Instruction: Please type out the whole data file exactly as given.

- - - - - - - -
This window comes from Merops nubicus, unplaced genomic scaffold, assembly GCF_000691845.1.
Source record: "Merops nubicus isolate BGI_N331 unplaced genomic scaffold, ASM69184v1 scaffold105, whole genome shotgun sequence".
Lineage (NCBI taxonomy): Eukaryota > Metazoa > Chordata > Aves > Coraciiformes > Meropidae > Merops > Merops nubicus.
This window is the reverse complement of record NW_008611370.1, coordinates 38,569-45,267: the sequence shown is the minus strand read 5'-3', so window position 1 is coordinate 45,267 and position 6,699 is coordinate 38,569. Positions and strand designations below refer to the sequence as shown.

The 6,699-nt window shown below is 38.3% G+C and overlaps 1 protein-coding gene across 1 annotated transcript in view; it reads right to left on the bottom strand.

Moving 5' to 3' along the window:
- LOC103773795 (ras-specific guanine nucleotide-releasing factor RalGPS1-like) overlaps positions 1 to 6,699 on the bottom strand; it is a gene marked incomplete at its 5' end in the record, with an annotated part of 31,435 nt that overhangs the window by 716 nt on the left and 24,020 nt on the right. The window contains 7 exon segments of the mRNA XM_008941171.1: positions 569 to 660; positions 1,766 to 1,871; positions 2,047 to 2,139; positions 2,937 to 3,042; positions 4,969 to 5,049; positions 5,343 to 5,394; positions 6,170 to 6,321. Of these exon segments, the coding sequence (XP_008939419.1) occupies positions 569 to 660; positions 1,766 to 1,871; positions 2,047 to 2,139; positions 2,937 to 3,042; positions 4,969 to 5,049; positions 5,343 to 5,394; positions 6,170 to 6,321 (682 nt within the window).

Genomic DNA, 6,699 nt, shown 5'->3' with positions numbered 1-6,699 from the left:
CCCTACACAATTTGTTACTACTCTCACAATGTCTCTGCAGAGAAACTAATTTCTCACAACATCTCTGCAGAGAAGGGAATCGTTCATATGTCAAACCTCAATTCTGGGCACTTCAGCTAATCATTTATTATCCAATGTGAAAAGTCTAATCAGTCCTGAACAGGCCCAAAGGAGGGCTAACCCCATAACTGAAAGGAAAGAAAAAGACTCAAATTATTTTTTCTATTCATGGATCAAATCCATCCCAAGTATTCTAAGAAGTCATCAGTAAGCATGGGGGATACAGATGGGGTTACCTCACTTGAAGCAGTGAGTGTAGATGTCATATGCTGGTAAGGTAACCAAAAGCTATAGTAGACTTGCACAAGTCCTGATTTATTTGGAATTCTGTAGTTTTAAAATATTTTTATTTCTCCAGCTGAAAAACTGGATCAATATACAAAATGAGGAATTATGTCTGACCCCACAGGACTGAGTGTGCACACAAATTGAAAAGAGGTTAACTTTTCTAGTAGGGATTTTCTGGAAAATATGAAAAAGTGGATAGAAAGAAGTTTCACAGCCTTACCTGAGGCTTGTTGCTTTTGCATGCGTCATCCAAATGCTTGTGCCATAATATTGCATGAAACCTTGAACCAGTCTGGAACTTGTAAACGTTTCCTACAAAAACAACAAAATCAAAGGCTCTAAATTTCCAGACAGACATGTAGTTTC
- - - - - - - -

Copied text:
This window comes from Merops nubicus, unplaced genomic scaffold, assembly GCF_000691845.1.
Source record: "Merops nubicus isolate BGI_N331 unplaced genomic scaffold, ASM69184v1 scaffold105, whole genome shotgun sequence".
Lineage (NCBI taxonomy): Eukaryota > Metazoa > Chordata > Aves > Coraciiformes > Meropidae > Merops > Merops nubicus.
This window is the reverse complement of record NW_008611370.1, coordinates 38,569-45,267: the sequence shown is the minus strand read 5'-3', so window position 1 is coordinate 45,267 and position 6,699 is coordinate 38,569. Positions and strand designations below refer to the sequence as shown.

The 6,699-nt window shown below is 38.3% G+C and overlaps 1 protein-coding gene across 1 annotated transcript in view; it reads right to left on the bottom strand.

Moving 5' to 3' along the window:
- LOC103773795 (ras-specific guanine nucleotide-releasing factor RalGPS1-like) overlaps positions 1 to 6,699 on the bottom strand; it is a gene marked incomplete at its 5' end in the record, with an annotated part of 31,435 nt that overhangs the window by 716 nt on the left and 24,020 nt on the right. The window contains 7 exon segments of the mRNA XM_008941171.1: positions 569 to 660; positions 1,766 to 1,871; positions 2,047 to 2,139; positions 2,937 to 3,042; positions 4,969 to 5,049; positions 5,343 to 5,394; positions 6,170 to 6,321. Of these exon segments, the coding sequence (XP_008939419.1) occupies positions 569 to 660; positions 1,766 to 1,871; positions 2,047 to 2,139; positions 2,937 to 3,042; positions 4,969 to 5,049; positions 5,343 to 5,394; positions 6,170 to 6,321 (682 nt within the window).

Genomic DNA, 6,699 nt, shown 5'->3' with positions numbered 1-6,699 from the left:
CCCTACACAATTTGTTACTACTCTCACAATGTCTCTGCAGAGAAACTAATTTCTCACAACATCTCTGCAGAGAAGGGAATCGTTCATATGTCAAACCTCAATTCTGGGCACTTCAGCTAATCATTTATTATCCAATGTGAAAAGTCTAATCAGTCCTGAACAGGCCCAAAGGAGGGCTAACCCCATAACTGAAAGGAAAGAAAAAGACTCAAATTATTTTTTCTATTCATGGATCAAATCCATCCCAAGTATTCTAAGAAGTCATCAGTAAGCATGGGGGATACAGATGGGGTTACCTCACTTGAAGCAGTGAGTGTAGATGTCATATGCTGGTAAGGTAACCAAAAGCTATAGTAGACTTGCACAAGTCCTGATTTATTTGGAATTCTGTAGTTTTAAAATATTTTTATTTCTCCAGCTGAAAAACTGGATCAATATACAAAATGAGGAATTATGTCTGACCCCACAGGACTGAGTGTGCACACAAATTGAAAAGAGGTTAACTTTTCTAGTAGGGATTTTCTGGAAAATATGAAAAAGTGGATAGAAAGAAGTTTCACAGCCTTACCTGAGGCTTGTTGCTTTTGCATGCGTCATCCAAATGCTTGTGCCATAATATTGCATGAAACCTTGAACCAGTCTGGAACTTGTAAACGTTTCCTACAAAAACAACAAAATCAAAGGCTCTAAATTTCCAGACAGACATGTAGTTTC